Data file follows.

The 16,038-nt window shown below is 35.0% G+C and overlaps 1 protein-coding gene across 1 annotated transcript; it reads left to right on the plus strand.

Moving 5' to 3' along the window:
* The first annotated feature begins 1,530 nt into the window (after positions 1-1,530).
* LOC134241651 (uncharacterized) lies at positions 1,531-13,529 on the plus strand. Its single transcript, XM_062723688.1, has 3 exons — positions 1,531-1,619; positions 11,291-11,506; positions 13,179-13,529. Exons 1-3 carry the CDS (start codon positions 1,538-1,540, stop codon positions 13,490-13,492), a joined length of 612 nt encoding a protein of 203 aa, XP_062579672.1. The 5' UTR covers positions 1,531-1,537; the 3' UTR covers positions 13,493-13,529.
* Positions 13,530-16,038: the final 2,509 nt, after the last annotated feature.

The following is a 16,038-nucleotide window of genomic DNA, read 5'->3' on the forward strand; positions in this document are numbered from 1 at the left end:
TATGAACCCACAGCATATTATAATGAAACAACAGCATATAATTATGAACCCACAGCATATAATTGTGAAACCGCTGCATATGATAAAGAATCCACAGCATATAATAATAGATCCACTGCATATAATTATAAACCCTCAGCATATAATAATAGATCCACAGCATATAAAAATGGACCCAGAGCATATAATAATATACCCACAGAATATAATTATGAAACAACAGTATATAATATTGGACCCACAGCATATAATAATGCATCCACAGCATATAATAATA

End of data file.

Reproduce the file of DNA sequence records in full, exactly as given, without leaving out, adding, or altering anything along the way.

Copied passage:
The 16,038-nt window shown below is 35.0% G+C and overlaps 1 protein-coding gene across 1 annotated transcript; it reads left to right on the plus strand.

Moving 5' to 3' along the window:
* The first annotated feature begins 1,530 nt into the window (after positions 1-1,530).
* LOC134241651 (uncharacterized) lies at positions 1,531-13,529 on the plus strand. Its single transcript, XM_062723688.1, has 3 exons — positions 1,531-1,619; positions 11,291-11,506; positions 13,179-13,529. Exons 1-3 carry the CDS (start codon positions 1,538-1,540, stop codon positions 13,490-13,492), a joined length of 612 nt encoding a protein of 203 aa, XP_062579672.1. The 5' UTR covers positions 1,531-1,537; the 3' UTR covers positions 13,493-13,529.
* Positions 13,530-16,038: the final 2,509 nt, after the last annotated feature.

The following is a 16,038-nucleotide window of genomic DNA, read 5'->3' on the forward strand; positions in this document are numbered from 1 at the left end:
TATGAACCCACAGCATATTATAATGAAACAACAGCATATAATTATGAACCCACAGCATATAATTGTGAAACCGCTGCATATGATAAAGAATCCACAGCATATAATAATAGATCCACTGCATATAATTATAAACCCTCAGCATATAATAATAGATCCACAGCATATAAAAATGGACCCAGAGCATATAATAATATACCCACAGAATATAATTATGAAACAACAGTATATAATATTGGACCCACAGCATATAATAATGCATCCACAGCATATAATAATA